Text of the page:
How to Diagnose Low Shower Water Pressure
Have you ever hopped in the shower, turned it on, and noticed that the water only comes out at a small trickle? If so, then you have low shower water pressure. Unfortunately, there are several different culprits behind low shower water pressure, and, depending on the cause of your problem, several different possible solutions. However, don’t fret! The plumbing professionals here at Scott English Plumbing, Inc. have put together a troubleshooting guide to help you diagnose your low water pressure problem. Let’s break it down.
How To Troubleshoot Your Water Pressure Problem
As we mentioned earlier, there are several sources of water pressure problems. Figuring out what is causing your issue with low shower water pressure is as easy as following this guide on water pressure troubleshooting techniques. So, without further ado, let’s get started!
Step 1 – Check the Pressures of Other Showers, Faucets, and Spigots
One of the first things you should do when troubleshooting water pressure problems is to check every water source in your home for signs of low pressure. You should make sure to check your other showers (if you have them), your faucets, and any outside water spigots are all flowing as usual. If you notice that one or several of those fixtures is experiencing low water pressure, then you most likely have an issue that goes beyond the scope of the DIY homeowner. For those types of situations, contact Scott English Plumbing, Inc. right away.
If, however, you only notice pressure problems with your shower or hot water supply, then move on to step 2 of this guide.
Step 2 – Troubleshooting Your Shower
If you only notice low water pressure in the shower, then the problem is, most likely a fixture-specific issue. What we mean by that is that your shower water pressure problem is likely sourced from one or several parts of the shower itself.
To troubleshoot which part of your shower is screwy, you’ll have to take parts off of your shower one at a time. Start by taking off the showerhead and then rerunning the shower. If the pressure has returned to normal, then your problem is a clogged shower head. However, if you still have low water pressure, then the problem could lie in the water mixing valve or a leak somewhere along the water supply line that runs to your shower. Another, far more likely possibility is that your issue lies in your hot water system.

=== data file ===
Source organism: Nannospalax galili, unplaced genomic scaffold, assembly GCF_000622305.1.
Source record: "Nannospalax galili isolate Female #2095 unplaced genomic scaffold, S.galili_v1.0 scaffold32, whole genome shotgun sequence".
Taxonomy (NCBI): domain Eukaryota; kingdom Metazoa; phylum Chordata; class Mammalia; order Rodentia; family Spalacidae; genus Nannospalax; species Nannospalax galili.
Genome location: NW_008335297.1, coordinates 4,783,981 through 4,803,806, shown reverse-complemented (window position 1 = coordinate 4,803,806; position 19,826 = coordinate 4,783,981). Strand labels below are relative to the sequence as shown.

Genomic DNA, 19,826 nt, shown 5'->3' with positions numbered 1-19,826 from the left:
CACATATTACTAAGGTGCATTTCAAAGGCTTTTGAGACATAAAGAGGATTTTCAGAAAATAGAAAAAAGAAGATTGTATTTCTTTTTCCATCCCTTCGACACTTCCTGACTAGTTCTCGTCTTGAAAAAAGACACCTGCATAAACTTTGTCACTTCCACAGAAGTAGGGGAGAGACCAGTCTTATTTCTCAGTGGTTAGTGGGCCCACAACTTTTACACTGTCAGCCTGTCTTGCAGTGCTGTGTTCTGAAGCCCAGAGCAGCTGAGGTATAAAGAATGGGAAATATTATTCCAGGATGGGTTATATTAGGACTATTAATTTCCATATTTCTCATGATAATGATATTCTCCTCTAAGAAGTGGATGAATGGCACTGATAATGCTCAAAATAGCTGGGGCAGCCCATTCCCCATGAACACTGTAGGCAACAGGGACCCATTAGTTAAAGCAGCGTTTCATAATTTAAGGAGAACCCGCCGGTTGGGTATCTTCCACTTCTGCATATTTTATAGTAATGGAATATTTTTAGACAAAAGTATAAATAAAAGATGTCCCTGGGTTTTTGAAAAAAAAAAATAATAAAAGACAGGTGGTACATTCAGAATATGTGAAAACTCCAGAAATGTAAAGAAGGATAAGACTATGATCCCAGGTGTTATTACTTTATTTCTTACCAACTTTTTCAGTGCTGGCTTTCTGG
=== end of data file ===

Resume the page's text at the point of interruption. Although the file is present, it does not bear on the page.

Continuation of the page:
Step 3 – Check Your Water Heater
One of the most common causes of low water pressure is the water heater itself. To check and see if your water heater is causing your pressure problem, try turning on the cold water in your shower. If your water pressure is good when only running cold water, then the problem is either with your water heater or a leak somewhere along your hot water line. Either way, you’ll need the help of our plumbing professionals to get your water pressure situation resolved.
Step 4 – Check Other Potential Sources of the Problem
If you still can’t figure out what’s going on with your water pressure problem, then there are a few other fixtures you should give a good once over. To continue troubleshooting your water pressure problem, check the following accessories and devices:
- Look out for water leaks or hard water mineral deposits along water lines
- Check the on-off lever on your PRV (Pressure Reducing Valve). If it’s moved, call us, and we’ll help get it sorted for you.
- Make sure to check your main water shutoff valve to see if it’s been knocked or turned slightly.
Contact Scott English Plumbing, Inc. for Help With Your Low Shower Water Pressure
Here at Scott English Plumbing, Inc., we pride ourselves on being the go-to company for all water pressure issues in the area. From helping you troubleshoot the cause behind your pressure issues, to solving your low shower water pressure problems, we have you covered. So, if you’re experiencing any kind of low shower water pressure, then please don’t hesitate to contact us for assistance!